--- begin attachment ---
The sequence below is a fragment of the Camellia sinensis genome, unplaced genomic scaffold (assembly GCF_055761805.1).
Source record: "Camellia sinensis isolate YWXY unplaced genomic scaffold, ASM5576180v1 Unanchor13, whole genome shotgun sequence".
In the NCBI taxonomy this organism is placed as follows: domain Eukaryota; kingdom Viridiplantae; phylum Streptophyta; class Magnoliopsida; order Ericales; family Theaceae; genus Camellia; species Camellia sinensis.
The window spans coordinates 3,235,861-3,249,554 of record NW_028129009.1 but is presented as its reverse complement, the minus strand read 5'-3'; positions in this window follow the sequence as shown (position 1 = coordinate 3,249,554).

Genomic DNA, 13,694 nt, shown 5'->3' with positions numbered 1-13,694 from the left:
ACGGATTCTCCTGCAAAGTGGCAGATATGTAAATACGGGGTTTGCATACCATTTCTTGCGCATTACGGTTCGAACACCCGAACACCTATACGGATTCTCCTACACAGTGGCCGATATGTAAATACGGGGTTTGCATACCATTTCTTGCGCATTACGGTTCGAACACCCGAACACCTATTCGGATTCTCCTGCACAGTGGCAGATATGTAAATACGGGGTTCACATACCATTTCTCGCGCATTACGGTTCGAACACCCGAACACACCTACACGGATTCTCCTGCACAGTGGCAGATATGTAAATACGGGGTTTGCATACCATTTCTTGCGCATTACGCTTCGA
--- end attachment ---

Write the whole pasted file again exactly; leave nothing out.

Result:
The sequence below is a fragment of the Camellia sinensis genome, unplaced genomic scaffold (assembly GCF_055761805.1).
Source record: "Camellia sinensis isolate YWXY unplaced genomic scaffold, ASM5576180v1 Unanchor13, whole genome shotgun sequence".
In the NCBI taxonomy this organism is placed as follows: domain Eukaryota; kingdom Viridiplantae; phylum Streptophyta; class Magnoliopsida; order Ericales; family Theaceae; genus Camellia; species Camellia sinensis.
The window spans coordinates 3,235,861-3,249,554 of record NW_028129009.1 but is presented as its reverse complement, the minus strand read 5'-3'; positions in this window follow the sequence as shown (position 1 = coordinate 3,249,554).

Genomic DNA, 13,694 nt, shown 5'->3' with positions numbered 1-13,694 from the left:
ACGGATTCTCCTGCAAAGTGGCAGATATGTAAATACGGGGTTTGCATACCATTTCTTGCGCATTACGGTTCGAACACCCGAACACCTATACGGATTCTCCTACACAGTGGCCGATATGTAAATACGGGGTTTGCATACCATTTCTTGCGCATTACGGTTCGAACACCCGAACACCTATTCGGATTCTCCTGCACAGTGGCAGATATGTAAATACGGGGTTCACATACCATTTCTCGCGCATTACGGTTCGAACACCCGAACACACCTACACGGATTCTCCTGCACAGTGGCAGATATGTAAATACGGGGTTTGCATACCATTTCTTGCGCATTACGCTTCGA